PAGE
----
"She's absolutely going to be mentioned," the former HHS appointee said. "How realistic it is, I have no idea. But in terms of the big thinkers who are out there who played in a previous administration and understand the nature of it, she's a name that's certainly going to be out there."
Wilensky has been supportive of the law, with caveats. In 2010, Wilensky wrote: "As important and sweeping as the legislation is, it represents no more than a first step on a path to reaching universal coverage and reform of the health care delivery system."
Mike Huckabee — The former Arkansas governor and one-time presidential hopeful has been out front on repealing the health care law, even leading an effort to petition the Senate to vote on repeal again. He also has been vocal about healthy living and wellness.
"In the case of a Romney administration, it would be the 'Cabinet of rivals' idea," the Republican health policy source said. "He has the personal story of losing weight and wrote a book about prevention and wellness. Plus, for someone like Romney, he brings strong social conservative credentials."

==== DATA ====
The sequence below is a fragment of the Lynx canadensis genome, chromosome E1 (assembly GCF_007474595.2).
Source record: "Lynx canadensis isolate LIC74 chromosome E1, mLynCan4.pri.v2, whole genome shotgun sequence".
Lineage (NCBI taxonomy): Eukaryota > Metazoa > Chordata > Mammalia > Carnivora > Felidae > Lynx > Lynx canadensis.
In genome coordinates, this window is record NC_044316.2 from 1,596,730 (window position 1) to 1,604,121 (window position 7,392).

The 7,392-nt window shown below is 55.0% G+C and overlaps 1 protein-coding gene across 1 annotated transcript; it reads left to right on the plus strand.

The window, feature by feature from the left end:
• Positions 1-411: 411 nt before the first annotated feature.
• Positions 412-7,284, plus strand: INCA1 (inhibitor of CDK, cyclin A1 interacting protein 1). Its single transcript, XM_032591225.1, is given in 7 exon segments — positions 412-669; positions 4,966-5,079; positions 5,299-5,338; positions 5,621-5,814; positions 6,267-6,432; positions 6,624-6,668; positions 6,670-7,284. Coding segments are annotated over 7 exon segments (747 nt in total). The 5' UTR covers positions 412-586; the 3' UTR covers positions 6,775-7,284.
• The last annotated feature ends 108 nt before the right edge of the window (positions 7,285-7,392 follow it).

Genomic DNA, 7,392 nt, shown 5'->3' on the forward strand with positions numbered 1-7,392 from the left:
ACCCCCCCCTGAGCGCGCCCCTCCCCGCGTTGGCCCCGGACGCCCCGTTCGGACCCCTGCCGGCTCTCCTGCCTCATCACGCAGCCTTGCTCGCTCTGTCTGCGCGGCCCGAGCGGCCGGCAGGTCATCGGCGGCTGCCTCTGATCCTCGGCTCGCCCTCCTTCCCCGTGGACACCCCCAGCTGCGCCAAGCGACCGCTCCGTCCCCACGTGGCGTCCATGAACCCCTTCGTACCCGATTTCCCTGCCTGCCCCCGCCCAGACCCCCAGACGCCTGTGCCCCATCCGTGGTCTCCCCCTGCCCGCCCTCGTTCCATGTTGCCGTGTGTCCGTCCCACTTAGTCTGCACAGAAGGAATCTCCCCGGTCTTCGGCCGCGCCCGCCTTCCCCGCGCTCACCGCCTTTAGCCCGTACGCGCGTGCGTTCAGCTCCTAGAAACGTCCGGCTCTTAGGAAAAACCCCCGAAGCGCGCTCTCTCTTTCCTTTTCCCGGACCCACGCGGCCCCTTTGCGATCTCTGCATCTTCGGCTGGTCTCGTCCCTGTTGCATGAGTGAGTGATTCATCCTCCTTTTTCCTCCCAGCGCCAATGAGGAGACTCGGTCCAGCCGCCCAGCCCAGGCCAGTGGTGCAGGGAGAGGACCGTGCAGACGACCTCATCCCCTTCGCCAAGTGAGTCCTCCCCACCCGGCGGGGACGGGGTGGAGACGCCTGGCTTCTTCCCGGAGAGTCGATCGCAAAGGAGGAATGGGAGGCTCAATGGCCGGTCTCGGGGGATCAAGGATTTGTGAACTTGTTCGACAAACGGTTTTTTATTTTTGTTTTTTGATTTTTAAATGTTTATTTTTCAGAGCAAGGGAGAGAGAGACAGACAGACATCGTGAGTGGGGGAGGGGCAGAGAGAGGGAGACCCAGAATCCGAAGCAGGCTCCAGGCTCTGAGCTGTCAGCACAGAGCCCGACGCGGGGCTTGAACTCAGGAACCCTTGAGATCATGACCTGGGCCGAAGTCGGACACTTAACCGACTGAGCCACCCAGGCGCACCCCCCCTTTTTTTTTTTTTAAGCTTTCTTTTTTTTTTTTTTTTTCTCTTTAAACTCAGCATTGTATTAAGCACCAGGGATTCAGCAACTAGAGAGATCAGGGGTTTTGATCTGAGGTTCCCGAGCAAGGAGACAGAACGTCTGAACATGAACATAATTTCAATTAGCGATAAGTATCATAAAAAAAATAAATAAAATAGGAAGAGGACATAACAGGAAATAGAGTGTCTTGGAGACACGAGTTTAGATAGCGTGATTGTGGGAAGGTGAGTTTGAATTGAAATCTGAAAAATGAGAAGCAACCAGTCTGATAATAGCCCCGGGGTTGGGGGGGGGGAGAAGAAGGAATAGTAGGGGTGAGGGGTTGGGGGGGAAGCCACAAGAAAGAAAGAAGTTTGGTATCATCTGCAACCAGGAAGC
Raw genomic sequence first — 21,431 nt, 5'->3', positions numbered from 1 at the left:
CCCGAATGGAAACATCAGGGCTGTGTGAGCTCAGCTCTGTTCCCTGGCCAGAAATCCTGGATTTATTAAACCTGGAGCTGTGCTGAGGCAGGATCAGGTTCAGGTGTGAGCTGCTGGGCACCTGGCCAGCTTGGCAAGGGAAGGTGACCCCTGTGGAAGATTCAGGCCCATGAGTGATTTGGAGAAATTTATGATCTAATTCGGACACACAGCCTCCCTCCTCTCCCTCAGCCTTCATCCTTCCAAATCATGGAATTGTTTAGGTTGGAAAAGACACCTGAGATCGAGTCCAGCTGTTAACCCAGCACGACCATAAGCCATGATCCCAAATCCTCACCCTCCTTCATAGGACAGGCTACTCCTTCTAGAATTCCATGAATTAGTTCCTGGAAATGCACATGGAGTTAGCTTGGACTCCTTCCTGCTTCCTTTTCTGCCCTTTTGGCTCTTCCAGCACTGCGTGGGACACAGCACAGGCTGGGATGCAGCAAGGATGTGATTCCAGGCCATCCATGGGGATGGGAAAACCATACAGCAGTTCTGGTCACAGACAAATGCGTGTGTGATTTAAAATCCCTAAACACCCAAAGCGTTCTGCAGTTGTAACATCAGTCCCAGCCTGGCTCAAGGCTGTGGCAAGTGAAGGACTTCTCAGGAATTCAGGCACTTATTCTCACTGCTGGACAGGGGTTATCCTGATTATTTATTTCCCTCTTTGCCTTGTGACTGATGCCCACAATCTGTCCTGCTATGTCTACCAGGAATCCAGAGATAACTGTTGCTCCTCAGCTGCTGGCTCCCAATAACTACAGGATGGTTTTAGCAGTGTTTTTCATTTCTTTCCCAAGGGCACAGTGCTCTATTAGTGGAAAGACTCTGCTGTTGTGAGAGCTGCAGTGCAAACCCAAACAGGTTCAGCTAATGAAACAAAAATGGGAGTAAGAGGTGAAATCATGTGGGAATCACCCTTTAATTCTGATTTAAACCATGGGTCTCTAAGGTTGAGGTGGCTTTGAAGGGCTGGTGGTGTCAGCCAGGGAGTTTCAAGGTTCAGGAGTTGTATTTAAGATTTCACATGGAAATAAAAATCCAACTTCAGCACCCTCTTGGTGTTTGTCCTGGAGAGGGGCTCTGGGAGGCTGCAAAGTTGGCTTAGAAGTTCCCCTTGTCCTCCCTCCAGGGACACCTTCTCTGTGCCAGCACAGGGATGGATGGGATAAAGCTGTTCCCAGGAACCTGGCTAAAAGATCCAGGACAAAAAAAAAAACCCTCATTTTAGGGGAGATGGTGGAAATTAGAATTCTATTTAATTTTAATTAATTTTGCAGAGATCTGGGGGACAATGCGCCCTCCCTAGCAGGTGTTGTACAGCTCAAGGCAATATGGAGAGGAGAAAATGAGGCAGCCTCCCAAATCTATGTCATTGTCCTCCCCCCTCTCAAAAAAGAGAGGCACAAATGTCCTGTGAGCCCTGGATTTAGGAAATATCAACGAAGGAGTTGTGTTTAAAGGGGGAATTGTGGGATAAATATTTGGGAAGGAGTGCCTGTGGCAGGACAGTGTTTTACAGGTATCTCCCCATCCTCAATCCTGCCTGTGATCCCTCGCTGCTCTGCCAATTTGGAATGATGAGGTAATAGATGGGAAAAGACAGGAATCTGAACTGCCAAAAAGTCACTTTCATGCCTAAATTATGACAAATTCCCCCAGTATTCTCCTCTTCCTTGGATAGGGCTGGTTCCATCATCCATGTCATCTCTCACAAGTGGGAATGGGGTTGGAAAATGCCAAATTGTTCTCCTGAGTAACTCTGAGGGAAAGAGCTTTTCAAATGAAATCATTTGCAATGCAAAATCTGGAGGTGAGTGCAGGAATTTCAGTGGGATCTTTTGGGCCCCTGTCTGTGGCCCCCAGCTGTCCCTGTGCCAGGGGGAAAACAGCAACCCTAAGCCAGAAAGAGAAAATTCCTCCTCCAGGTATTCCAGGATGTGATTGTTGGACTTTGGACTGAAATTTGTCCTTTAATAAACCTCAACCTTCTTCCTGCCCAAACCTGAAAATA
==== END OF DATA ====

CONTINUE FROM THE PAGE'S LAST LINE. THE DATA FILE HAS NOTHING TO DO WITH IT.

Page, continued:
One of the Republican candidates — The presidential field is full of folks who say they want to repeal "Obamacare." Current or recent candidates including Tim Pawlenty, Michele Bachmann, Rick Santorum and Rick Perry have all spoken about the importance of repeal. Newt Gingrich, Ron Paul and Jon Huntsman have, too, but none of them — a former House speaker, a libertarian opponent of government agencies and a former ambassador to China — seem likely picks to lead HHS. One other guy unlikely to get the job if he's not the nominee: Mitt Romney, who has faced attacks from all the other presidential contenders about his real interest in repealing the law.